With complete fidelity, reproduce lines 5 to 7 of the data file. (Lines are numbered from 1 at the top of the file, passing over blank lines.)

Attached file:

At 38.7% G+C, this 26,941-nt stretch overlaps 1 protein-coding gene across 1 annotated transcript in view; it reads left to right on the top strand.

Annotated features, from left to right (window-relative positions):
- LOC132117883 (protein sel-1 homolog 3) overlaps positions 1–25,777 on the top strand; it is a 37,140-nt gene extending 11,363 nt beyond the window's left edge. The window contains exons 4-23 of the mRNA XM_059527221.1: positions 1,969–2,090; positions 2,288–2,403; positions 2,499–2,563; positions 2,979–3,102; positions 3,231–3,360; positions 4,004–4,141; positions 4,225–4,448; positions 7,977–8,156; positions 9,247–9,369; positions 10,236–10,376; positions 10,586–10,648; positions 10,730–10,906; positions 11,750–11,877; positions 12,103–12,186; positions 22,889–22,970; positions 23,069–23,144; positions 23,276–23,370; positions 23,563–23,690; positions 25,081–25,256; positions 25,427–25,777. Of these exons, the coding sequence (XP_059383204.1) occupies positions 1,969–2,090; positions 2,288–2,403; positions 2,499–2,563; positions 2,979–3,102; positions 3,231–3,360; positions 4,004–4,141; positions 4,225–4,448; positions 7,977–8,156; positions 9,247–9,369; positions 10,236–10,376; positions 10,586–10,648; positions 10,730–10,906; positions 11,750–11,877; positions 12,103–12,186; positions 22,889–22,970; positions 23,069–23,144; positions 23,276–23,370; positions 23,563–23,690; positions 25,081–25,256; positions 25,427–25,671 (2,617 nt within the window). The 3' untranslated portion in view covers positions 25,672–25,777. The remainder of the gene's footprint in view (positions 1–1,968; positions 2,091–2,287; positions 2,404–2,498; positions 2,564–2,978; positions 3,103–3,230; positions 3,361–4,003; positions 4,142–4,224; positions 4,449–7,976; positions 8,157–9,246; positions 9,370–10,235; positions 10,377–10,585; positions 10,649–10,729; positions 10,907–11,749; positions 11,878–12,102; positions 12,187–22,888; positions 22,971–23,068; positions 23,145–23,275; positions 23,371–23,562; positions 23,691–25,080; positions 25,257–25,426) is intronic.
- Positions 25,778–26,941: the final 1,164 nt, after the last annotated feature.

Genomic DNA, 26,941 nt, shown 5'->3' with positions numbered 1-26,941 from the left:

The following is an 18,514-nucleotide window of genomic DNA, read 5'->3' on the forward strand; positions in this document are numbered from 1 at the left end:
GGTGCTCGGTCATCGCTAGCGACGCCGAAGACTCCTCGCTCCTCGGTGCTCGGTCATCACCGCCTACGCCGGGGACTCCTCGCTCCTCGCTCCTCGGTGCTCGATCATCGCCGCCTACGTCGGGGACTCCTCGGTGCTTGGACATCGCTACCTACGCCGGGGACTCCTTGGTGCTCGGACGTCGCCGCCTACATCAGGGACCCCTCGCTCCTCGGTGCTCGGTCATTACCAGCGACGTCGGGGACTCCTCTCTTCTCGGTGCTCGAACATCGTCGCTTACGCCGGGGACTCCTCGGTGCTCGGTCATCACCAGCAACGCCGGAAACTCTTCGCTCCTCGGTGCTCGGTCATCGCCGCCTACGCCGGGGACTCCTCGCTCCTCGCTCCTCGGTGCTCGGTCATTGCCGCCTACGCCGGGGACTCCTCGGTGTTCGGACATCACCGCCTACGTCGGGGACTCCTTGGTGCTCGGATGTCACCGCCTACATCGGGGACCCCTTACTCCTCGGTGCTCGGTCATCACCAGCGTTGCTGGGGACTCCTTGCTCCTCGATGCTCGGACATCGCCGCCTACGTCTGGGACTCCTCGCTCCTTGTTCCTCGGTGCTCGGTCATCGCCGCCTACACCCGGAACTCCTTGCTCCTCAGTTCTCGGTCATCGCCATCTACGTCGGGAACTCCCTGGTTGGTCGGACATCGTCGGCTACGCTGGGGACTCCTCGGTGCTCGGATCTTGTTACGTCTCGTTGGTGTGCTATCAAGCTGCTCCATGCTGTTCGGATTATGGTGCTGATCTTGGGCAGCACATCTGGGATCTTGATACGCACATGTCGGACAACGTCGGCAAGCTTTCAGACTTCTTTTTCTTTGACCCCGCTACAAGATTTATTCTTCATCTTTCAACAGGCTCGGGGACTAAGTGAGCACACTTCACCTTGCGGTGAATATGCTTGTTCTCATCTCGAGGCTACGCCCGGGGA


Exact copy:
Genomic DNA, 26,941 nt, shown 5'->3' with positions numbered 1-26,941 from the left:

The following is an 18,514-nucleotide window of genomic DNA, read 5'->3' on the forward strand; positions in this document are numbered from 1 at the left end:
GGTGCTCGGTCATCGCTAGCGACGCCGAAGACTCCTCGCTCCTCGGTGCTCGGTCATCACCGCCTACGCCGGGGACTCCTCGCTCCTCGCTCCTCGGTGCTCGATCATCGCCGCCTACGTCGGGGACTCCTCGGTGCTTGGACATCGCTACCTACGCCGGGGACTCCTTGGTGCTCGGACGTCGCCGCCTACATCAGGGACCCCTCGCTCCTCGGTGCTCGGTCATTACCAGCGACGTCGGGGACTCCTCTCTTCTCGGTGCTCGAACATCGTCGCTTACGCCGGGGACTCCTCGGTGCTCGGTCATCACCAGCAACGCCGGAAACTCTTCGCTCCTCGGTGCTCGGTCATCGCCGCCTACGCCGGGGACTCCTCGCTCCTCGCTCCTCGGTGCTCGGTCATTGCCGCCTACGCCGGGGACTCCTCGGTGTTCGGACATCACCGCCTACGTCGGGGACTCCTTGGTGCTCGGATGTCACCGCCTACATCGGGGACCCCTTACTCCTCGGTGCTCGGTCATCACCAGCGTTGCTGGGGACTCCTTGCTCCTCGATGCTCGGACATCGCCGCCTACGTCTGGGACTCCTCGCTCCTTGTTCCTCGGTGCTCGGTCATCGCCGCCTACACCCGGAACTCCTTGCTCCTCAGTTCTCGGTCATCGCCATCTACGTCGGGAACTCCCTGGTTGGTCGGACATCGTCGGCTACGCTGGGGACTCCTCGGTGCTCGGATCTTGTTACGTCTCGTTGGTGTGCTATCAAGCTGCTCCATGCTGTTCGGATTATGGTGCTGATCTTGGGCAGCACATCTGGGATCTTGATACGCACATGTCGGACAACGTCGGCAAGCTTTCAGACTTCTTTTTCTTTGACCCCGCTACAAGATTTATTCTTCATCTTTCAACAGGCTCGGGGACTAAGTGAGCACACTTCACCTTGCGGTGAATATGCTTGTTCTCATCTCGAGGCTACGCCCGGGGA